What is Distressed?

Distressed refers to a finish or treatment that gives an object a worn, aged, or antique appearance.


When we talk about distressed in the context of interior design, we're referring to a specific finish or treatment applied to various elements like furniture, wood, metal, or even fabric, to give them a worn, aged appearance. This technique is often employed to add character and a sense of history to new pieces, making them appear as though they've been part of a space for generations. Distressed finishes can range from lightly weathered to heavily antiqued, with the degree of distressing intentionally controlled during the finishing process.

The concept of distressing isn't new. It has roots in various design styles, particularly in shabby chic, country, rustic, and vintage interiors, where it helps to create a homely, lived-in feel. By incorporating distressed pieces, designers can add depth and personality to a room, weaving in stories of imaginary pasts that evoke nostalgia and comfort. This approach is versatile, finding its place not only in residential settings but also in commercial spaces like cafes and boutiques, where it contributes to a welcoming, authentic atmosphere.

Let's not forget that the process of distressing isn't just about aesthetics; it's a skilled technique that requires an understanding of the material being distressed and the overall design vision. It can involve various methods, ranging from sanding, scraping, and painting to applying specific finishing products that accelerate aging or mimic the effects of wear and tear.


A common application of the distressed finish is in furniture, where items such as tables, chairs, cabinets, and mirrors are given a vintage look that adds warmth and character to a space. It's also seen in home décor elements like picture frames, light fixtures, and even wall treatments, where a distressed effect can serve as a focal point or contribute to a cohesive design theme.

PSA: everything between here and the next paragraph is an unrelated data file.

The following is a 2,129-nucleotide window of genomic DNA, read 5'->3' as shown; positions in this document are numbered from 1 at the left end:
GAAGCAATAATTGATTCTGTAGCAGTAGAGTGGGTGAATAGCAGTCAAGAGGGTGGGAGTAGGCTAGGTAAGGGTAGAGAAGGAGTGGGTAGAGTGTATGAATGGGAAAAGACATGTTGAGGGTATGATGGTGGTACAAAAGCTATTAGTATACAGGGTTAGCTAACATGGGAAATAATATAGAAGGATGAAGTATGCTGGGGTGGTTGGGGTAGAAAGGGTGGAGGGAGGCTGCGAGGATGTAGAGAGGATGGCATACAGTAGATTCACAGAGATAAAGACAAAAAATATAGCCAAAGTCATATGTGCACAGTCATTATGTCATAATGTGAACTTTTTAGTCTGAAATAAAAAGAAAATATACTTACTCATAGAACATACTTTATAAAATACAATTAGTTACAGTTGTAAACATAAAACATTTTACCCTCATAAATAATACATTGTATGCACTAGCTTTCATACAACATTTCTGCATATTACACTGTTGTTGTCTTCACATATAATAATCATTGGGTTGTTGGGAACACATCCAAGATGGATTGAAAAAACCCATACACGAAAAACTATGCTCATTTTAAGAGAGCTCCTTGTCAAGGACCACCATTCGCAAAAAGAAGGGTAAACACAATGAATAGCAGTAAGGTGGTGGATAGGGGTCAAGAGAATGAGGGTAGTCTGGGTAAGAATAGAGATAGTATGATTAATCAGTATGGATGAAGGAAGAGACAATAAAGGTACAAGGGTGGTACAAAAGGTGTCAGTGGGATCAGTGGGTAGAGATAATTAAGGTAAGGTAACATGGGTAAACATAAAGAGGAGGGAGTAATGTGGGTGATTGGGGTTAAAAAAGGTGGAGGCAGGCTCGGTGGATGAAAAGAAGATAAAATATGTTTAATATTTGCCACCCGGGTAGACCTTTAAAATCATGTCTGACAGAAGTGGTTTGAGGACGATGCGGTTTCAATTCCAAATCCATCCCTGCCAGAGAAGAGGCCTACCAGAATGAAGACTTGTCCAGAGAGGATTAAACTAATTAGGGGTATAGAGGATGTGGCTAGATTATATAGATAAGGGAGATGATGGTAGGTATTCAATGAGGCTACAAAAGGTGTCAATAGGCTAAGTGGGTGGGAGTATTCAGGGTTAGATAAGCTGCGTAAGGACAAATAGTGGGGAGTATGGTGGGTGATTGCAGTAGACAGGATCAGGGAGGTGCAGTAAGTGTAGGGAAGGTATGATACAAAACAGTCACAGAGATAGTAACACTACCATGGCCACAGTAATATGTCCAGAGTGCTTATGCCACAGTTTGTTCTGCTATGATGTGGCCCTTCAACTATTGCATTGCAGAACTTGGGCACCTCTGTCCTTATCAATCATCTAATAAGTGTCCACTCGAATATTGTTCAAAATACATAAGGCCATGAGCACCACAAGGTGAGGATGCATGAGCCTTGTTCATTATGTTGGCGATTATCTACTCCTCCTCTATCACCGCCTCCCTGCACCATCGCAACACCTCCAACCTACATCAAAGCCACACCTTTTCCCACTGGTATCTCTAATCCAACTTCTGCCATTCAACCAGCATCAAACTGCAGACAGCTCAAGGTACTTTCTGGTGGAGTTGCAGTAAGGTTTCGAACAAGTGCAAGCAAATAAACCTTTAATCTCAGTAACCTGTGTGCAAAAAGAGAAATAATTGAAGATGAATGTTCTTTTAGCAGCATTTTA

• Can any material be distressed?

    Virtually, yes. While wood, metal, and leather are the most commonly distressed materials in interior design, innovative techniques allow for the distressing of fabric, glass, and even plastic to achieve the desired aged look.

  • Is distressed the same as antique?

    Not exactly. While both aims to evoke a sense of age and history, 'antique' refers to items that are genuinely old—generally over 100 years—while 'distressed' refers to a finish applied to make new items appear aged.

  • How do I maintain distressed furniture?

    Distressed furniture doesn't require extensive maintenance. Regular dusting and occasional wiping with a damp cloth should suffice. Avoid using harsh chemicals or abrasive cleaners, as they might remove the distressed finish.

Practical Application

When incorporating distressed items into your design, aim for balance. A few strategically placed pieces can bring warmth and depth, but overdoing it may overwhelm the space. Consider pairing distressed furniture with smoother, modern elements to create contrast and keep the look fresh. Understanding the overall design styles of your space can guide in selecting the right distressed pieces to complement your interior.